Charles Kittles with Gift of Hope CEO Kevin Cmunt receiving a Lifesaving Partners award.
Gift of Hope Advocates for Hope volunteer Charles Kittles might consider donating his body — minus its viable organs and tissue, of course — to medical science someday. That’s because this 73-year-old retiree, who was released from Loyola University Medical Center with his life-renewing kidney transplant on New Year’s Day 2006, is nothing short of a scientific miracle.
On top of the diabetes and high blood pressure Charles believes caused his kidneys to fail, from 2000 through 2005 he underwent neck surgery, received treatment for prostate cancer, had a cancerous kidney removed, had a three-month nursing home stay and suffered an infection that necessitated the removal of his colon. Yet Charles, a member of Gift of Hope’s African-American Task Force, remains remarkably upbeat and enthusiastic while spreading the good news of organ and tissue donation.
“My doctor used to tell me, ‘You don’t understand that you’re sick,’” Charles recalls. “Well, I never considered myself as sick through any of this. I was just in the shape I was in. You know, we all deal with things in different ways.”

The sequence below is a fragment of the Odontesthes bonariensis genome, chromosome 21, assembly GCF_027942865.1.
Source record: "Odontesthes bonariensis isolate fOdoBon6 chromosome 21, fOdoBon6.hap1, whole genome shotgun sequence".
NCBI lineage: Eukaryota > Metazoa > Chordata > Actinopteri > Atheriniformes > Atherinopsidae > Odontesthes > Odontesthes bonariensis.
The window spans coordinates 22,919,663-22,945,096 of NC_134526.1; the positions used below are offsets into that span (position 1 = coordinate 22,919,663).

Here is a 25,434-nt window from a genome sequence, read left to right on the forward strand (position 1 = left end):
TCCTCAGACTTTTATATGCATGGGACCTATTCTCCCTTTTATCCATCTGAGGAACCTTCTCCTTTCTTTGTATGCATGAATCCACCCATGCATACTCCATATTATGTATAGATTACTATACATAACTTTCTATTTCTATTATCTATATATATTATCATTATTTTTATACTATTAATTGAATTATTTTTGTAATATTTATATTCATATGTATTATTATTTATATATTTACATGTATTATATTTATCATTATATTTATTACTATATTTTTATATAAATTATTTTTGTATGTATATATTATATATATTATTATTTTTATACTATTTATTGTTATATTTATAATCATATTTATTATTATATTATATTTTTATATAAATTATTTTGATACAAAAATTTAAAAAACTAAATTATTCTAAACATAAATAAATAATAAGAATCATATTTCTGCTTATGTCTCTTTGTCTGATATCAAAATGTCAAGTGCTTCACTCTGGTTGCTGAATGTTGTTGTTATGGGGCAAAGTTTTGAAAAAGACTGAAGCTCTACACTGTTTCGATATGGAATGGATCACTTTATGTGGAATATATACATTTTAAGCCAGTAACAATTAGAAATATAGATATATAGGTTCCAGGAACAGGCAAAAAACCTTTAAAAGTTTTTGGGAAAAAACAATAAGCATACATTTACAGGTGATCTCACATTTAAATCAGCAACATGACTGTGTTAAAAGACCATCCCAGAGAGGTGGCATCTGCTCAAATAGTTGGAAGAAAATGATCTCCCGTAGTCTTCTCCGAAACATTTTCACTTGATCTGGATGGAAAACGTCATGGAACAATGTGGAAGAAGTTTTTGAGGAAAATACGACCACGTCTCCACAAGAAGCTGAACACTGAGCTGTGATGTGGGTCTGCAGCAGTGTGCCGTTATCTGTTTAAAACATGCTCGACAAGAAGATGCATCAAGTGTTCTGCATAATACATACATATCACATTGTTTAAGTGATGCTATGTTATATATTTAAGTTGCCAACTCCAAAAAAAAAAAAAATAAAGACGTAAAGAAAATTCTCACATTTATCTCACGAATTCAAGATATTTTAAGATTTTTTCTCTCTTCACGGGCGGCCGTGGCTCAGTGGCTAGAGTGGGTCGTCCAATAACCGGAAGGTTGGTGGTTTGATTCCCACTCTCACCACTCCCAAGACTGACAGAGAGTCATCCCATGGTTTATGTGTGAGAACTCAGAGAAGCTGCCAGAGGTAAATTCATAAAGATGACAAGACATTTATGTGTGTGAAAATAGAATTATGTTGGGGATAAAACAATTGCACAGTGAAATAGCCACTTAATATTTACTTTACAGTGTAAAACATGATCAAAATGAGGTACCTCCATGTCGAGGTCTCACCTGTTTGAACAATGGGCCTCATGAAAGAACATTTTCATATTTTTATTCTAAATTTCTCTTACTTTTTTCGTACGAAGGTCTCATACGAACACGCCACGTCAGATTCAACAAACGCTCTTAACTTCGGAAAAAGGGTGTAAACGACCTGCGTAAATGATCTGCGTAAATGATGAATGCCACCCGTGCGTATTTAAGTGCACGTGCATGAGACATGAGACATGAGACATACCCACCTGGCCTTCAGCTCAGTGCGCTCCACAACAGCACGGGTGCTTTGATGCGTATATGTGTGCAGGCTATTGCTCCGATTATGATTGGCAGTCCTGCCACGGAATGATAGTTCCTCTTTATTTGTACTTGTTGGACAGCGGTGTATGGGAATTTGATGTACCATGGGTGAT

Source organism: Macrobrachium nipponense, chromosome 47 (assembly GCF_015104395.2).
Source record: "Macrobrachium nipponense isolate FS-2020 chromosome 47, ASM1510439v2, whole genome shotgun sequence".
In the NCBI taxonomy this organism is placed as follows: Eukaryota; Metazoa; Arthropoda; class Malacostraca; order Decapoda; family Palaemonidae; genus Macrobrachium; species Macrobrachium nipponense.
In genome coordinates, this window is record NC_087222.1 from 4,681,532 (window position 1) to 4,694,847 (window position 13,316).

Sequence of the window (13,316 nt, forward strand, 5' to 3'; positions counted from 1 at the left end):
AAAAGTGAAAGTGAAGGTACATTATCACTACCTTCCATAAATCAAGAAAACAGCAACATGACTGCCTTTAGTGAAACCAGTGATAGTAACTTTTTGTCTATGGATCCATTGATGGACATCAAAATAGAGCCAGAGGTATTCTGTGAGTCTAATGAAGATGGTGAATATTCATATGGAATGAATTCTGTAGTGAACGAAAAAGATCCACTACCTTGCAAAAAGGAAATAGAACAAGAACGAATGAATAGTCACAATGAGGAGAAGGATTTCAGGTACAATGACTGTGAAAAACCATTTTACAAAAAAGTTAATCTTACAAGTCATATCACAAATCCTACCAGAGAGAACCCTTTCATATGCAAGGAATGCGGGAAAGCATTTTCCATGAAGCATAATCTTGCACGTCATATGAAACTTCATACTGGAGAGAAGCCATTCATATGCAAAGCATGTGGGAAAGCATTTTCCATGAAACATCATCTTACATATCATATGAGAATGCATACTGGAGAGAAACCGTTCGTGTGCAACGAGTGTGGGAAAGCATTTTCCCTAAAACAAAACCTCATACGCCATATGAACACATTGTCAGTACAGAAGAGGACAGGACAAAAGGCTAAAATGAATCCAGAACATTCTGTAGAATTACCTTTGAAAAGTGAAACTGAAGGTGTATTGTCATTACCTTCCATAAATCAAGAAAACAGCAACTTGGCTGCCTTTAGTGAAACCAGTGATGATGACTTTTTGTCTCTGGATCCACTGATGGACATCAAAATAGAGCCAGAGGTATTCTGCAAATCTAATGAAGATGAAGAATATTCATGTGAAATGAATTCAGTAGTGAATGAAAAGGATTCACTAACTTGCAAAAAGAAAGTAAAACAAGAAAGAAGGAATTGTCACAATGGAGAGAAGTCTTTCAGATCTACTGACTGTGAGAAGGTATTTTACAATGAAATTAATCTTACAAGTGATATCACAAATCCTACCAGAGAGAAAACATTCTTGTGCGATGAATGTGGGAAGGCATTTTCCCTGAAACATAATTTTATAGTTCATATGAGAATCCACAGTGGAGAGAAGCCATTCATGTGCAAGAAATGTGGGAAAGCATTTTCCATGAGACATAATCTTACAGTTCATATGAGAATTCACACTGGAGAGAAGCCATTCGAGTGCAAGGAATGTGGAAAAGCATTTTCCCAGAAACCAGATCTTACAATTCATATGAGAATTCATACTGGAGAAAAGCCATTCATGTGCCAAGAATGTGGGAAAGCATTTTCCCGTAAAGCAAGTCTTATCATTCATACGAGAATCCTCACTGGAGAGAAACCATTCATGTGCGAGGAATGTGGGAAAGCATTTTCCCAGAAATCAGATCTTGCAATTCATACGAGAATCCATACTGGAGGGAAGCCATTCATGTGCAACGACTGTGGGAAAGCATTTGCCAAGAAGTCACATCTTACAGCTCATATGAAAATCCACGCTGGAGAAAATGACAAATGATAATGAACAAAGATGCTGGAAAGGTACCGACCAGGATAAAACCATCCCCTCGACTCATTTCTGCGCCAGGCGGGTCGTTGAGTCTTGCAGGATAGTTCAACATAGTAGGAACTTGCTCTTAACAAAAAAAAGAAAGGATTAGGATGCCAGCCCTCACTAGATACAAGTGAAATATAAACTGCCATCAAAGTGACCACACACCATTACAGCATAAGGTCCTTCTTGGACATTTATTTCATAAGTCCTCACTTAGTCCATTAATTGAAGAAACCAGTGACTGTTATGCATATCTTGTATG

His four children were tested as potential kidney donors. A long-distance blood sample revealed that his daughter, Peggy Jacobs, who lives in California, was an ideal match. “There was no discussion,” Charles says, laughing. “This all took place during the time my colon was being removed, and I was in a coma in the hospital. I knew nothing about any of this.”
Charles was concerned about his daughter. “But she told me, ‘You remember when we used to talk around the dinner table, and you always stressed that we live in a democracy and the majority rules? Well, we outvoted you! You have to accept this!’ The best part was that we were in the same room together at Loyola.”
Charles became involved with Gift of Hope after speaking at Loyola’s annual candlelight ceremony in 2006. “Prior to my transplant, I had no idea this world existed,” he says. “Volunteering has given me the opportunity to meet so many truly caring and dedicated people.” While he says he rarely tells his own story anymore — “Truth be told, it gets boring after a while.” — he shares an important message of prevention.
“When you’re told something is wrong with you and your doctor gives you a plan, follow the plan, period,” says Charles. “Don’t groan and moan about it. If you’re told, ‘You can do this, but you can’t do that,’ then don’t do that.”